Georg von Neumayer

related topics
{land, century, early}
{work, book, publish}
{math, energy, light}
{island, water, area}
{city, large, area}
{son, year, death}

Georg Balthazar von Neumayer (21 June 1826 – 24 May 1909), was a German polar explorer and scientist who conceived the idea of international cooperation for meteorology and scientific observation.

Born in Kirchheimbolanden, Palatinate, Neumayer finished his education in geophysics and hydrography in Munich, Bavaria in 1849; and becoming much interested in polar exploration, continued his studies in terrestrial magnetism, oceanography, navigation, and nautical astronomy. To obtain practical experience he made a voyage to South America, and after his return gave a series of lectures at Hamburg on Maury's theories of the ocean, and recent improvements in navigation. He then decided to go to Australia, shipped as a sailor before the mast, and arrived at Sydney in 1852. After trying his fortune on the goldfields, he gave lectures on navigation to seamen, and spent some time in Tasmania at the observatory in Hobart.

Neumayer returned to Germany in 1854 convinced that Australia offered a great field for scientific exploration, obtained the support of the King of Bavaria and encouragement from leading British scientists. He sailed again for Australia and arrived in Melbourne in January 1857. He asked the government of Victoria to provide him with a site for an observatory, about £700 for a building, and about £600 a year for expenses. He had brought with him a collection of magnetical, nautical and meteorological instruments valued at £2000, which had been provided by the King of Bavaria. Neumayer suggested as a suitable site a block of land not far from the present position of the observatory, but this was not granted. He was, however, allowed the use of the buildings of the signal station on Flagstaff Hill creating the Flagstaff Observatory for Geophysics, Magnetism and Nautical Science at what is now Flagstaff Gardens in Melbourne, Australia. From 1 March, 1858 he carried on the systematic registration of meteorological and nautical data. A few weeks later he added regular observations on atmospheric electricity and changes in the magnetic elements. He published in 1860, Results of the Magnetical, Nautical and Meteorological Observations from March 1858 to February 1859, and did a large amount of travelling in Victoria in connection with his magnetic survey of the colony. He published his Results of the Meteorological Observations 1859-1862 and Nautical Observations 1858-1862 in 1864, and in the same year returned to Germany. In 1867 he brought out his Discussion of the Meteorological and Magnetical Observations made at the Flagstaff Observatory, and in 1869 appeared his extremely valuable Results of the Magnetic Survey of the Colony of Victoria—1858-1864.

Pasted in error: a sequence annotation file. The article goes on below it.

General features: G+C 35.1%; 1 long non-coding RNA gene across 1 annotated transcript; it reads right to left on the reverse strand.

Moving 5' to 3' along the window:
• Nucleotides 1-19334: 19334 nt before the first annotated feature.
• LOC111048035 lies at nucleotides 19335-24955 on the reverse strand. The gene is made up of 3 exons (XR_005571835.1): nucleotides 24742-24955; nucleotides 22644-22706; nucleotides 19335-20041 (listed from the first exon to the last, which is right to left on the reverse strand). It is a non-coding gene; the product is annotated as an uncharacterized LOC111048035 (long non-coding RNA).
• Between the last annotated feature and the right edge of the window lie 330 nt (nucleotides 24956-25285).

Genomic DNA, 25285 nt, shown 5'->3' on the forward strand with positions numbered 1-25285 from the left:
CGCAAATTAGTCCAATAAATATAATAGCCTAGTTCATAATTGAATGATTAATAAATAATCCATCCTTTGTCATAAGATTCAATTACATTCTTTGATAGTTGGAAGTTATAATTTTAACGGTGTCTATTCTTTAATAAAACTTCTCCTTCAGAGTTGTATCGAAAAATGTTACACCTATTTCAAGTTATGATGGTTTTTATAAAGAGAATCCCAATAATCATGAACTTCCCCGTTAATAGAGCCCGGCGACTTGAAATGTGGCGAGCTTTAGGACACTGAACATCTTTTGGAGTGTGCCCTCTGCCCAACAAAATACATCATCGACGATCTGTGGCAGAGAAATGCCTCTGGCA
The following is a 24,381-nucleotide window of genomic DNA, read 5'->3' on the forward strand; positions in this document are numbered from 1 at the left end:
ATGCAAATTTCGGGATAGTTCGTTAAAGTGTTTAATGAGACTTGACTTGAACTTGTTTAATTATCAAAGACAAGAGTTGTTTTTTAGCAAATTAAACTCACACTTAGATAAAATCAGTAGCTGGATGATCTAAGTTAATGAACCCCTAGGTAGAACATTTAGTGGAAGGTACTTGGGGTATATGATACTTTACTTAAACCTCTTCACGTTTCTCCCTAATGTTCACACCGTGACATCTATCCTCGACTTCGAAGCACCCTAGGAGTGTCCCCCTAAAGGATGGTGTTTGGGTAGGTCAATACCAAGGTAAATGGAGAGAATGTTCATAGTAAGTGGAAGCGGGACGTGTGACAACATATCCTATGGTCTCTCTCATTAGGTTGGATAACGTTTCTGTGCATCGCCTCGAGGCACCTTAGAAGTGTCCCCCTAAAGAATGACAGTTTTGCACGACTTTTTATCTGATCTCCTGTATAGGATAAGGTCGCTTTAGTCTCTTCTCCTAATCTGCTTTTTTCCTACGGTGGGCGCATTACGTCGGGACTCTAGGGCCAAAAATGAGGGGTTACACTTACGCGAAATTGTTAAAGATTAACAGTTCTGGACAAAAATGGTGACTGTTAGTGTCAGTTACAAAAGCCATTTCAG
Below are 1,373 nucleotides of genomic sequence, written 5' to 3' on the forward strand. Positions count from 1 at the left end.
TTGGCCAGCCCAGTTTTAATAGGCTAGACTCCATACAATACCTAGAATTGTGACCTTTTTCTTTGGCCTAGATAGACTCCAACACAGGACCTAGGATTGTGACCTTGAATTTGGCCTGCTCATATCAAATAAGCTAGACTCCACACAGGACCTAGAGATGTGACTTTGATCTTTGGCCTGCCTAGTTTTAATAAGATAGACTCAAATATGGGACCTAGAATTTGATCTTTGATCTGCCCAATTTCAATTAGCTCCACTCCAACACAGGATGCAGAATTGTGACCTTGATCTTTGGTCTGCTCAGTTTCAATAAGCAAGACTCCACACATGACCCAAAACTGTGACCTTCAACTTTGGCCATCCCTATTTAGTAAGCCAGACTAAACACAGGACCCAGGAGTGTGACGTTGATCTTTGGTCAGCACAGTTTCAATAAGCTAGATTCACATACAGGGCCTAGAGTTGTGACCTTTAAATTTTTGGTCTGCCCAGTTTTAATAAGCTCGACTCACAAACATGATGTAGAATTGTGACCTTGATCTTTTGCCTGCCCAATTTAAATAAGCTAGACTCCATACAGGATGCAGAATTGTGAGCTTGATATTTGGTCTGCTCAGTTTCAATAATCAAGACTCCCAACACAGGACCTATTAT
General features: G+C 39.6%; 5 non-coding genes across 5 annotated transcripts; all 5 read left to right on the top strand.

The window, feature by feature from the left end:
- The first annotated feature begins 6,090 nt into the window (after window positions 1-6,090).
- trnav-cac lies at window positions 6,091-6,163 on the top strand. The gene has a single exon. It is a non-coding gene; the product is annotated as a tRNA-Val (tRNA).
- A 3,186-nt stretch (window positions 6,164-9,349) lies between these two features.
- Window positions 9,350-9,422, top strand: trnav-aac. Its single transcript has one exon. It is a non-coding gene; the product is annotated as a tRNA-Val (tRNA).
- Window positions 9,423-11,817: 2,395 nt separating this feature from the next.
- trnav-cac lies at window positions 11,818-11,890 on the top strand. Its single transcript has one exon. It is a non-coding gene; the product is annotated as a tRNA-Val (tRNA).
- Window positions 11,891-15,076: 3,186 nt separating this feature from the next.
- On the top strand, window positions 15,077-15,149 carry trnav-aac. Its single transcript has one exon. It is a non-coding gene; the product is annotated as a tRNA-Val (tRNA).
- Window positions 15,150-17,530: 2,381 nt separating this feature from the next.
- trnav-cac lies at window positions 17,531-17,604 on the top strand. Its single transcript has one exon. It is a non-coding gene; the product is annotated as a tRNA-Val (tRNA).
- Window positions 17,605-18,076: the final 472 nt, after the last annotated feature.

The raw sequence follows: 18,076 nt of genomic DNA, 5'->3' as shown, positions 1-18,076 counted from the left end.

Later, he organized the "Gazelle Expedition." (1874-1876) and was director of the hydrographic organisation "Deutsche Seewarte" (1876-1903). He chaired the International Polar Commission in 1879 together with Karl Weyprecht, founding the first International Polar Year 1882/83 and the Antarctic Year 1901. In 1895, von Neumayer had established the German Commission for South Polar Exploration, which culminated in the First German Antarctica Expedition in 1901, the so-called Gauss expedition.

Full article ▸

related documents
Portage Lakes (Ohio)
Bjarni Herjólfsson
Louis Jolliet
Challenger expedition
Rasmus Bartholin
Eastham, Massachusetts
Havelock, North Carolina
Tree farm
Henry Norris Russell
Mahican
Generation ship
Dragør
Columbus, Mississippi
Woodbridge, Suffolk
Almagest
Lisse
Samuel Blommaert
Erythrae
Vansbro Municipality
Eijsden
Deurne, Netherlands
William Baffin
Thomas West, 3rd Baron De La Warr
Heechee
Cape Finisterre
Muiden
Laconia, New Hampshire
Mesta
Oud-Beijerland
County Laois